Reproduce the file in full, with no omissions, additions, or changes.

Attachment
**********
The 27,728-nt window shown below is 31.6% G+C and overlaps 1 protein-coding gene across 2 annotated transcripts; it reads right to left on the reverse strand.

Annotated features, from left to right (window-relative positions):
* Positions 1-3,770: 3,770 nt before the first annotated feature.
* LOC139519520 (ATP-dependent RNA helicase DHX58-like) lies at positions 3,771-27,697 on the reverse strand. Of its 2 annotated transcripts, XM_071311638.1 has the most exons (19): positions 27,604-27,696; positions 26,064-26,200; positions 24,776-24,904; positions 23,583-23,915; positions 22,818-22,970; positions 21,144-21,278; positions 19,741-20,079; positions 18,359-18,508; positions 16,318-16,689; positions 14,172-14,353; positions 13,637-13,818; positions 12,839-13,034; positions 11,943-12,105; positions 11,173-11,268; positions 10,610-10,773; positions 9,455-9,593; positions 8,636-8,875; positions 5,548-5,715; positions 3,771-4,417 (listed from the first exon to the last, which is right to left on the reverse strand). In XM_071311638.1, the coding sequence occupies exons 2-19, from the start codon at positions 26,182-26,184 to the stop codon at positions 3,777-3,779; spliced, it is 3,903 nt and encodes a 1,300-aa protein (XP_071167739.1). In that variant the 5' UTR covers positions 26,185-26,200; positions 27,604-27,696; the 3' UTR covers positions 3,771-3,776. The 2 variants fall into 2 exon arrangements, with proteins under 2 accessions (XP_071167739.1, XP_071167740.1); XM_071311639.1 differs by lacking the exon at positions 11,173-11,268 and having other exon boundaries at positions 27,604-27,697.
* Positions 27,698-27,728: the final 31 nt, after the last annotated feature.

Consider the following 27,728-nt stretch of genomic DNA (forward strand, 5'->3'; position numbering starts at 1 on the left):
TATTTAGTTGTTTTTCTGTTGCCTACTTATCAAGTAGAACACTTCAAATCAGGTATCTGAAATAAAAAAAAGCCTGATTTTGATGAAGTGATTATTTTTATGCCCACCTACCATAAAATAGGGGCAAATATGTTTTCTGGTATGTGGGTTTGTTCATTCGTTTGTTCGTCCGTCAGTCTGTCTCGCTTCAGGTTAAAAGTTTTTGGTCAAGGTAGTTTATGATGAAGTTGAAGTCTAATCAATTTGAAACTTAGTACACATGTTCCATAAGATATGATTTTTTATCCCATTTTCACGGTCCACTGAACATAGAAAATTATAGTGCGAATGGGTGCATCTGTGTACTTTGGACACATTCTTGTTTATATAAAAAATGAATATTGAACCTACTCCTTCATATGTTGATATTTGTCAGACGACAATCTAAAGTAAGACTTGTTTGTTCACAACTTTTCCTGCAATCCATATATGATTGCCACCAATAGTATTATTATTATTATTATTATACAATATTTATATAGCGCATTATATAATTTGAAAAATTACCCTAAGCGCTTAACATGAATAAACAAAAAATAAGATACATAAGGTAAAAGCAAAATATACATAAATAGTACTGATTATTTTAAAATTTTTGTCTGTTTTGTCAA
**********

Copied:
The 27,728-nt window shown below is 31.6% G+C and overlaps 1 protein-coding gene across 2 annotated transcripts; it reads right to left on the reverse strand.

Annotated features, from left to right (window-relative positions):
* Positions 1-3,770: 3,770 nt before the first annotated feature.
* LOC139519520 (ATP-dependent RNA helicase DHX58-like) lies at positions 3,771-27,697 on the reverse strand. Of its 2 annotated transcripts, XM_071311638.1 has the most exons (19): positions 27,604-27,696; positions 26,064-26,200; positions 24,776-24,904; positions 23,583-23,915; positions 22,818-22,970; positions 21,144-21,278; positions 19,741-20,079; positions 18,359-18,508; positions 16,318-16,689; positions 14,172-14,353; positions 13,637-13,818; positions 12,839-13,034; positions 11,943-12,105; positions 11,173-11,268; positions 10,610-10,773; positions 9,455-9,593; positions 8,636-8,875; positions 5,548-5,715; positions 3,771-4,417 (listed from the first exon to the last, which is right to left on the reverse strand). In XM_071311638.1, the coding sequence occupies exons 2-19, from the start codon at positions 26,182-26,184 to the stop codon at positions 3,777-3,779; spliced, it is 3,903 nt and encodes a 1,300-aa protein (XP_071167739.1). In that variant the 5' UTR covers positions 26,185-26,200; positions 27,604-27,696; the 3' UTR covers positions 3,771-3,776. The 2 variants fall into 2 exon arrangements, with proteins under 2 accessions (XP_071167739.1, XP_071167740.1); XM_071311639.1 differs by lacking the exon at positions 11,173-11,268 and having other exon boundaries at positions 27,604-27,697.
* Positions 27,698-27,728: the final 31 nt, after the last annotated feature.

Consider the following 27,728-nt stretch of genomic DNA (forward strand, 5'->3'; position numbering starts at 1 on the left):
TATTTAGTTGTTTTTCTGTTGCCTACTTATCAAGTAGAACACTTCAAATCAGGTATCTGAAATAAAAAAAAGCCTGATTTTGATGAAGTGATTATTTTTATGCCCACCTACCATAAAATAGGGGCAAATATGTTTTCTGGTATGTGGGTTTGTTCATTCGTTTGTTCGTCCGTCAGTCTGTCTCGCTTCAGGTTAAAAGTTTTTGGTCAAGGTAGTTTATGATGAAGTTGAAGTCTAATCAATTTGAAACTTAGTACACATGTTCCATAAGATATGATTTTTTATCCCATTTTCACGGTCCACTGAACATAGAAAATTATAGTGCGAATGGGTGCATCTGTGTACTTTGGACACATTCTTGTTTATATAAAAAATGAATATTGAACCTACTCCTTCATATGTTGATATTTGTCAGACGACAATCTAAAGTAAGACTTGTTTGTTCACAACTTTTCCTGCAATCCATATATGATTGCCACCAATAGTATTATTATTATTATTATTATACAATATTTATATAGCGCATTATATAATTTGAAAAATTACCCTAAGCGCTTAACATGAATAAACAAAAAATAAGATACATAAGGTAAAAGCAAAATATACATAAATAGTACTGATTATTTTAAAATTTTTGTCTGTTTTGTCAA